The legal term in pari delicto is most commonly used in situations when both parties to a civil lawsuit are equally at fault for the wrongdoing. It basically means that, because both parties are equally to blame, the court will side with neither party. If the dispute is over possession of an item, the party in possession of the item generally retains possession unless someone not at fault can stake a claim in court. To explore this concept, consider the following in pari delicto definition.
Definition of In Pari Delicto
- The state of being equally at fault, or equally guilty of malfeasance or offense.
Latin in pari delicto (in equal fault)
In Pari Delicto in U.S. Law
In the U.S., the legal doctrine of in pari delicto prevents a party who participated in illegal behavior or misconduct from recovering damages for a loss resulting from the offense. For example, in a breach of contract case, neither party would be able to successfully claim the other party breached the contract if both were equally at fault.
The doctrine may also be used when circumstances require the public be protected from further actions by the parties. For example, in a case where the Plaintiff sought to benefit from insider trading has filed a lawsuit against the person who provided false inside information, the court would not award damages, even though the provision of false information was fraudulent. In this case, both parties were engaging in illegal activity.
Doctrine of Unclean Hands
A legal theory that is similar to, and sometimes confused with, in pari delicto is the doctrine of unclean hands. In this case, a defendant argues at trial that the plaintiff should not be awarded an “equitable remedy” because the plaintiff has acted in bad faith, or unethically, in regard to the subject of the lawsuit. In other words, the plaintiff has “unclean hands” in his dealings. In order to successfully claim the defense of unclean hands, the defendant must prove the plaintiff has not acted in good faith. If successful, the plaintiff’s claim will be dismissed.
In Pari Delicto as Affirmative Defense vs. Motion to Dismiss
The concept of in pari delicto is a relatively new defense as used in U.S. courts, and has led to some confusion as to when to use it. The rash of financial fraud schemes in recent years has ushered this doctrine to the forefront of civil cases involving ponzi schemes and other fraud cases. But should the defendant rely upon the doctrine in making a motion to dismiss the case, or should it be presented as an affirmative defense?
Courts have decided that in pari delicto is actually an affirmative defense for which a defendant is required to prove certain facts apart from the plaintiff’s complaint. The doctrine, therefore, it is not a proper basis for dismissing the case unless the relevant facts can be decisively determined from the complaint itself and other already available sources of evidence.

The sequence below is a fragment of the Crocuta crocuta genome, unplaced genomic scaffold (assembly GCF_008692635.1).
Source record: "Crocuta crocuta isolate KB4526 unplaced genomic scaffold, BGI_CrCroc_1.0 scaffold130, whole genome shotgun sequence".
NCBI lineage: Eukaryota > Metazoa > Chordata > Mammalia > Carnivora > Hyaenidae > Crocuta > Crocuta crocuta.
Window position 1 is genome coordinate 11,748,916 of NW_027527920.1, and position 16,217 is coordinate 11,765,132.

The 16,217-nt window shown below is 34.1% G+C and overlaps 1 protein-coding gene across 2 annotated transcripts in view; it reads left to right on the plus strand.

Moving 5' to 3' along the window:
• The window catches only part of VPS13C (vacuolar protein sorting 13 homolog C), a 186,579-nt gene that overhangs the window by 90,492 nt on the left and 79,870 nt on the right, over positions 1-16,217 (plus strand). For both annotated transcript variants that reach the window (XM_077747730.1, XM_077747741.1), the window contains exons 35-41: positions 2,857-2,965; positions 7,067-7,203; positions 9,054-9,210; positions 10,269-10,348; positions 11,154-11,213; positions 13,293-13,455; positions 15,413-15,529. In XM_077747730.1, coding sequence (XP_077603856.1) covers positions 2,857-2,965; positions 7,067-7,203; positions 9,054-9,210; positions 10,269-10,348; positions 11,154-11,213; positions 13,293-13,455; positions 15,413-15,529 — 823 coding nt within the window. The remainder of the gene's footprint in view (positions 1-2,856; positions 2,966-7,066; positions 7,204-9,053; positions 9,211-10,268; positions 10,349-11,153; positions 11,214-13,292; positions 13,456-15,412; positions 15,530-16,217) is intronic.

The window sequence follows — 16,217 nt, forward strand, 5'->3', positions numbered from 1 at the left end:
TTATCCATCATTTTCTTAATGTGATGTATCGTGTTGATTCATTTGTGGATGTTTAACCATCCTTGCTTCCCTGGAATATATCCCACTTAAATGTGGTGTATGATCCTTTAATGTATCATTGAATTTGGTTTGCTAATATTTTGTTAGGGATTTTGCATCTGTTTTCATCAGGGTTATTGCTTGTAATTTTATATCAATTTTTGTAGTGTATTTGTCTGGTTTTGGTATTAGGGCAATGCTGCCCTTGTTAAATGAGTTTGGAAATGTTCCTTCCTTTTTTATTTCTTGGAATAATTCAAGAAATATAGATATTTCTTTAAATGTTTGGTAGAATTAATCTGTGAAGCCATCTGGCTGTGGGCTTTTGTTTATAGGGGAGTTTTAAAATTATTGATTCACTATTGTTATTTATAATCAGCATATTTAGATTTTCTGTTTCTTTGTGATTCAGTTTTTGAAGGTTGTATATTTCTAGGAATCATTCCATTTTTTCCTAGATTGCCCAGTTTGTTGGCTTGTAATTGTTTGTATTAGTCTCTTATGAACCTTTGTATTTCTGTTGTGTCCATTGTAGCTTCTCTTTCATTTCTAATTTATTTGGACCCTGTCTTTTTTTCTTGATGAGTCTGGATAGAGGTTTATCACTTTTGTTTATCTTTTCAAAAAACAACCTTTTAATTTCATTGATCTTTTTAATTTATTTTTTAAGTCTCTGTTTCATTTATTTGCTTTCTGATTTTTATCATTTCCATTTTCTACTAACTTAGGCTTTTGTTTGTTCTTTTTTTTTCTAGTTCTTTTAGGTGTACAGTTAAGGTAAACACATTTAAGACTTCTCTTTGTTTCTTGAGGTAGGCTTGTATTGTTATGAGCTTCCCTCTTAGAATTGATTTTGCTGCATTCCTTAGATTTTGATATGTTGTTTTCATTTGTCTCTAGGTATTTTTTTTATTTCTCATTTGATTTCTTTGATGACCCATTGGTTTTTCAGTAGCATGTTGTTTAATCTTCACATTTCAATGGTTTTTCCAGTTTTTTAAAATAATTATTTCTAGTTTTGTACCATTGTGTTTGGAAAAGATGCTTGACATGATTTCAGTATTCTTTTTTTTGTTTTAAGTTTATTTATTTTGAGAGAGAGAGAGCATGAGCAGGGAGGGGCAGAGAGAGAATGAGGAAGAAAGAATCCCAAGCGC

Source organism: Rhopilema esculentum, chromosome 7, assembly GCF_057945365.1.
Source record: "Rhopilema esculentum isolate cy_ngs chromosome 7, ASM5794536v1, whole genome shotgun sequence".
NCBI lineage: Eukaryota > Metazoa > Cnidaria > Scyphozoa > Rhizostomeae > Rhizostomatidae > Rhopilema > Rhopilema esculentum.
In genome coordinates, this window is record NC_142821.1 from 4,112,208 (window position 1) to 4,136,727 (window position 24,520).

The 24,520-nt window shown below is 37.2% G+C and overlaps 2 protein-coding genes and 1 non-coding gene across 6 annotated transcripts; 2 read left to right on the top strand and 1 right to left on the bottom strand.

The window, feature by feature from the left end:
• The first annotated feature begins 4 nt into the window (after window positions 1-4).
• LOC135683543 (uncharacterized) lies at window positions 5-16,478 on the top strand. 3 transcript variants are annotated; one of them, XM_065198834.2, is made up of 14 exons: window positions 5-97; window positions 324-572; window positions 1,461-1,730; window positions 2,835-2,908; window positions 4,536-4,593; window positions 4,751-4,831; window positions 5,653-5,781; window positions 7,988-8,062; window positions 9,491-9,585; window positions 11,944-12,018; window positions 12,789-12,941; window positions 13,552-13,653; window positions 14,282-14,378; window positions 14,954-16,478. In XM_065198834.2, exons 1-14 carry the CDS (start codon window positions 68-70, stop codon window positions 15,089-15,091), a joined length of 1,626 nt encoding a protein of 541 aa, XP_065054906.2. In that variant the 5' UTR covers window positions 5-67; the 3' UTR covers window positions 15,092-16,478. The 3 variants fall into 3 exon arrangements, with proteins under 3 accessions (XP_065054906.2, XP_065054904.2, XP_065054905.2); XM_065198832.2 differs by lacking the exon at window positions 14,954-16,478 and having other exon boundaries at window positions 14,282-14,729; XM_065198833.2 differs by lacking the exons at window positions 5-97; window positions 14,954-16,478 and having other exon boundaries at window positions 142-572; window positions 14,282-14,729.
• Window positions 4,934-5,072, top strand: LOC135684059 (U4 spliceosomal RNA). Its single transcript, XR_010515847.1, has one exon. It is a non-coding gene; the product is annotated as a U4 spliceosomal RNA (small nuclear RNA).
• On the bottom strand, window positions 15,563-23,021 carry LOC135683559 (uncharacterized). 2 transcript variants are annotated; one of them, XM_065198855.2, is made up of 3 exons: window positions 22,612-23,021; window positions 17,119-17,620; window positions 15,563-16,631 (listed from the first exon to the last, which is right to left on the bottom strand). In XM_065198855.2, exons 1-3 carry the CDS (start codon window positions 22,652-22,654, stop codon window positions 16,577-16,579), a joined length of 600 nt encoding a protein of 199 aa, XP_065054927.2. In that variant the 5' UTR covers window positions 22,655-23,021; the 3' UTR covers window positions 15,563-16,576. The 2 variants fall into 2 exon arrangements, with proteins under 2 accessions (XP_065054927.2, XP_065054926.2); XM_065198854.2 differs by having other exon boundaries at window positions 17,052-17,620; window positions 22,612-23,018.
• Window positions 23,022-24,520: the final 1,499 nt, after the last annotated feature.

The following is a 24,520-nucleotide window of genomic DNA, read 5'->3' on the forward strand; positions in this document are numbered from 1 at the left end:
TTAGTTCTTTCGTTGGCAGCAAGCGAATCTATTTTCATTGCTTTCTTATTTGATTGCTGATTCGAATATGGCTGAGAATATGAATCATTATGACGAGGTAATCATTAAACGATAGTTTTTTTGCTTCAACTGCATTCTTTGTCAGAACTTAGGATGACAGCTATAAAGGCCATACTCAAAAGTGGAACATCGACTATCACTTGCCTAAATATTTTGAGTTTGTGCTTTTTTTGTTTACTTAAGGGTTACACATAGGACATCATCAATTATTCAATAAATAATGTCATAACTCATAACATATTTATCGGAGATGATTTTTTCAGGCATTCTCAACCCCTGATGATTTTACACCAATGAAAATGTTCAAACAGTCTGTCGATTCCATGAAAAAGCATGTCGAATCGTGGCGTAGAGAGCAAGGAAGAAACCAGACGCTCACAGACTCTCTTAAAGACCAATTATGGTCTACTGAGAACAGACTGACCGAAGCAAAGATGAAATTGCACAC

In Pari Delicto or Imputation
The term “imputation” refers to the act of accusing someone else of a fault or crime, as so becomes relevant in many cases involving an affirmative defense of in pari delicto. While the defendant is claiming that the plaintiff should not be able to recover damages because he was equally at fault, the court must consider whether the plaintiff should be held liable if he claims to have had no knowledge of the illegal activity that resulted in the loss.
This becomes complicated in the light of the long-held legal philosophy that ignorance of the law (or act) is not an excuse. In evaluating such claims, the court assumes people are aware of their immediate surroundings, and should be able to foresee certain results from certain acts or events. In cases of financial fraud, this prevents a party from claiming a defense based on willful or conscious blindness. For example, an accountant covering the tracks of a client selling fraudulent investment schemes could not claim a defense based on the fact that he didn’t actually see such transactions.
Related Legal Terms and Issues
- Legal Doctrine – a set of rules or procedures used to make decisions in court cases. Doctrine is often established through precedent, or prior rulings on similar cases.
- Offense – a violation of law or rule, the committing of an illegal act.
- Equitable Remedy – an action ordered by the court for a party to complete his duties under a contract. This is most often used when an award of money damages cannot sufficiently rectify the damages.
- Bad Faith – fraudulent deception; malicious or intentional failure to perform a contractual obligation or other duty.
- Ponzi Scheme – a fraudulent investment scheme in which investors are paid from the monies invested by new investors.
- Affirmative Defense – the introduction of evidence in a trial that would negate, or “cancel out,” the defendant’s civil or criminal legal responsibility for the alleged act.